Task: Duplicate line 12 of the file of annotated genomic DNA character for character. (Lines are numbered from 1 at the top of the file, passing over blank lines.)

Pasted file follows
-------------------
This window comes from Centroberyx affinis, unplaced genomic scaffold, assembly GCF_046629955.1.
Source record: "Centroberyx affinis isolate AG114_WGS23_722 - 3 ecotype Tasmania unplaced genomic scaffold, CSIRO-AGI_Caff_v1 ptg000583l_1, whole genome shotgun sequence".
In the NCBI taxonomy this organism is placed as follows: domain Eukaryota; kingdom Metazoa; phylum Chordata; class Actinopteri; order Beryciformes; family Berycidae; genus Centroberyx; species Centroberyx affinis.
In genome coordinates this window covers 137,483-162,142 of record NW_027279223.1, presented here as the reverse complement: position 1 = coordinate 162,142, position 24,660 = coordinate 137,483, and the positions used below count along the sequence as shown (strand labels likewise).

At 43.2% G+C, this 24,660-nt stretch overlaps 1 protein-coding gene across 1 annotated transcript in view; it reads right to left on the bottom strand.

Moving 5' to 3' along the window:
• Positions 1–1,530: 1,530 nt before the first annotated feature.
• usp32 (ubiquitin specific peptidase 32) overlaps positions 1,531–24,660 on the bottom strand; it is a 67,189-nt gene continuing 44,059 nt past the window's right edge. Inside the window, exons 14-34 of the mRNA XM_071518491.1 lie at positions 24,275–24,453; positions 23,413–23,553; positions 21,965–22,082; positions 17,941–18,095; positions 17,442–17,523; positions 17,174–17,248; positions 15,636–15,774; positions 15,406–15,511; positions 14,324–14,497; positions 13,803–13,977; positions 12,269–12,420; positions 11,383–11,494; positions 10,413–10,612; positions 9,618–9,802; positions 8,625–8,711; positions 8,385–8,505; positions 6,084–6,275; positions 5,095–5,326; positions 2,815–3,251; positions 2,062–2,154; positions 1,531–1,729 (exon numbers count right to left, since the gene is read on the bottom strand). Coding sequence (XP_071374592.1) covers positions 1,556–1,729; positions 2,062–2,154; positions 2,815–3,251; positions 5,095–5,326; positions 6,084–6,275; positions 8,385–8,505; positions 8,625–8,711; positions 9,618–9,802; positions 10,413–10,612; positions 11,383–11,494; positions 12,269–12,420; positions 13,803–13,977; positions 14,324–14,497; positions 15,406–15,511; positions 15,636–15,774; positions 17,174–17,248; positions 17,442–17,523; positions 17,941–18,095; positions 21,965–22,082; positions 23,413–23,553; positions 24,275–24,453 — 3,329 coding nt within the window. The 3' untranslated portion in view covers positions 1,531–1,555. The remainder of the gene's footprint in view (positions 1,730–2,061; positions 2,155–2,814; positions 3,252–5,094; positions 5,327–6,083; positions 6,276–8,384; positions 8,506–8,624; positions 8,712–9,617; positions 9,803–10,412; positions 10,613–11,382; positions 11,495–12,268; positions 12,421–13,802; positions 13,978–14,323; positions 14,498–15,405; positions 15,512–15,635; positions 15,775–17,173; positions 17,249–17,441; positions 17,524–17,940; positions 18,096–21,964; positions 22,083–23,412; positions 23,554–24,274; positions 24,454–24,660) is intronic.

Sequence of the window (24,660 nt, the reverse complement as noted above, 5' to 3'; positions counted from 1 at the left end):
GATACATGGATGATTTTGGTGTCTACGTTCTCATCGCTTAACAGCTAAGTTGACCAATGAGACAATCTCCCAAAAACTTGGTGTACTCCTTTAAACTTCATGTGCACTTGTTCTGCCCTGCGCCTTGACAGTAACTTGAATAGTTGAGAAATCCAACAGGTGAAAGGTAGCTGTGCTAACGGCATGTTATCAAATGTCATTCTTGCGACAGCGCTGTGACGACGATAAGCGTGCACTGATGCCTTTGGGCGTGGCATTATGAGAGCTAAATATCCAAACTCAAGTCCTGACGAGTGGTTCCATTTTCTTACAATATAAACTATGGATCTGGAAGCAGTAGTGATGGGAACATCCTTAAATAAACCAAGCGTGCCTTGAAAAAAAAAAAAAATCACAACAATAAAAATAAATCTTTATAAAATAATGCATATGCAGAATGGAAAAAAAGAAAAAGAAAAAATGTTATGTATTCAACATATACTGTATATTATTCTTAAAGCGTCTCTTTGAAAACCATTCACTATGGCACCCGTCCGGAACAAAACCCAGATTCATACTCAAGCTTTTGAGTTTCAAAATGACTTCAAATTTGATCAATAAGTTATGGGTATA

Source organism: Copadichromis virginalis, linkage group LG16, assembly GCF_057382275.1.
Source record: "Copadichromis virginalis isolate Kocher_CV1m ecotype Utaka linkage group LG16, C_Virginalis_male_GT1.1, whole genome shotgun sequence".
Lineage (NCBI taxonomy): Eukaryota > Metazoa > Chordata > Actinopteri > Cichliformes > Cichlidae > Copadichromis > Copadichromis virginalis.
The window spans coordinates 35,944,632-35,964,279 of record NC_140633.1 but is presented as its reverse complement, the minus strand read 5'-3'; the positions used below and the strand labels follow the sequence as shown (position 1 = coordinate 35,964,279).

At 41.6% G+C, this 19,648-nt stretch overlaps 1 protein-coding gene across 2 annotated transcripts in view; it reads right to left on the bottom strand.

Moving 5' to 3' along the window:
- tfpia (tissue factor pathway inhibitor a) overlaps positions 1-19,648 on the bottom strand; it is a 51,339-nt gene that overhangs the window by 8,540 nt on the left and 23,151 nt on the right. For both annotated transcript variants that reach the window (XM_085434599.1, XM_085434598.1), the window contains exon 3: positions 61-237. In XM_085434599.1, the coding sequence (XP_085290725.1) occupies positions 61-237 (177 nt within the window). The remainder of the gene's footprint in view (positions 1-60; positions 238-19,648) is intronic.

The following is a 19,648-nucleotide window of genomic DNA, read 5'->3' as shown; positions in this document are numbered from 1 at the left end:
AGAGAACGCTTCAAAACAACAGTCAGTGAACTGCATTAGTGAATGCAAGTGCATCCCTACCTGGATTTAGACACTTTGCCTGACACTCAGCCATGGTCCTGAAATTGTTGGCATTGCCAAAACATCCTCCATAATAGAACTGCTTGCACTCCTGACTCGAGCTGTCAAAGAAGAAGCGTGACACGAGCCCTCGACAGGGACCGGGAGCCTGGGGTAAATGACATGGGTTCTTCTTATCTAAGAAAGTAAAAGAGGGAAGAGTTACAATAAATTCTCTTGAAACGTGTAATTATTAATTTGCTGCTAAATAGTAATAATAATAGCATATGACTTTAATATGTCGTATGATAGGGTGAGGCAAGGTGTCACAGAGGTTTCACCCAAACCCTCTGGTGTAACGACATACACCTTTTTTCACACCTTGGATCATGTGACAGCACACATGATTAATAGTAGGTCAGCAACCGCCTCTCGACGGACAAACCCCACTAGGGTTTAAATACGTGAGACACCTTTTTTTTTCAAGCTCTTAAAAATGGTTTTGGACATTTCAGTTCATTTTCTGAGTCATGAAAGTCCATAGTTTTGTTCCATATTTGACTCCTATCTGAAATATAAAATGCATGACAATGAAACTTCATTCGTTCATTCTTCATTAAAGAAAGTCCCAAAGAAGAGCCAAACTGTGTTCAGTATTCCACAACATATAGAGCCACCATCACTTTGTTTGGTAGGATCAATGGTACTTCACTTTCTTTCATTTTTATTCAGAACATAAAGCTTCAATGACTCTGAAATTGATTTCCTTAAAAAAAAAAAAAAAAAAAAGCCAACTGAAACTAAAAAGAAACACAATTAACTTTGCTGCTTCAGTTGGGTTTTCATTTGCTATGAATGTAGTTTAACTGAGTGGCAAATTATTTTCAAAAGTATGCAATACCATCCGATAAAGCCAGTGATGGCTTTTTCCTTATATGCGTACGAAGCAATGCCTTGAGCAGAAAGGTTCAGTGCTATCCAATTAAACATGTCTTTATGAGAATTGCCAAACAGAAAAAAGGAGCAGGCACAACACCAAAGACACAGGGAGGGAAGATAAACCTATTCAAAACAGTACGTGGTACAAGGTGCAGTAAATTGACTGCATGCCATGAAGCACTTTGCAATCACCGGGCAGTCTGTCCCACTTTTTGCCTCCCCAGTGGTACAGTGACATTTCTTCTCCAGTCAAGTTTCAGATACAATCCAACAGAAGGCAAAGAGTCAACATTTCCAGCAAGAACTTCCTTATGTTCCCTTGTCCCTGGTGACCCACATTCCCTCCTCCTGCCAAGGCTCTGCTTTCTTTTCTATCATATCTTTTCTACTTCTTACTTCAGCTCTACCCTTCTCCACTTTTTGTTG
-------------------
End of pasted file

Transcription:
Source record: "Copadichromis virginalis isolate Kocher_CV1m ecotype Utaka linkage group LG16, C_Virginalis_male_GT1.1, whole genome shotgun sequence".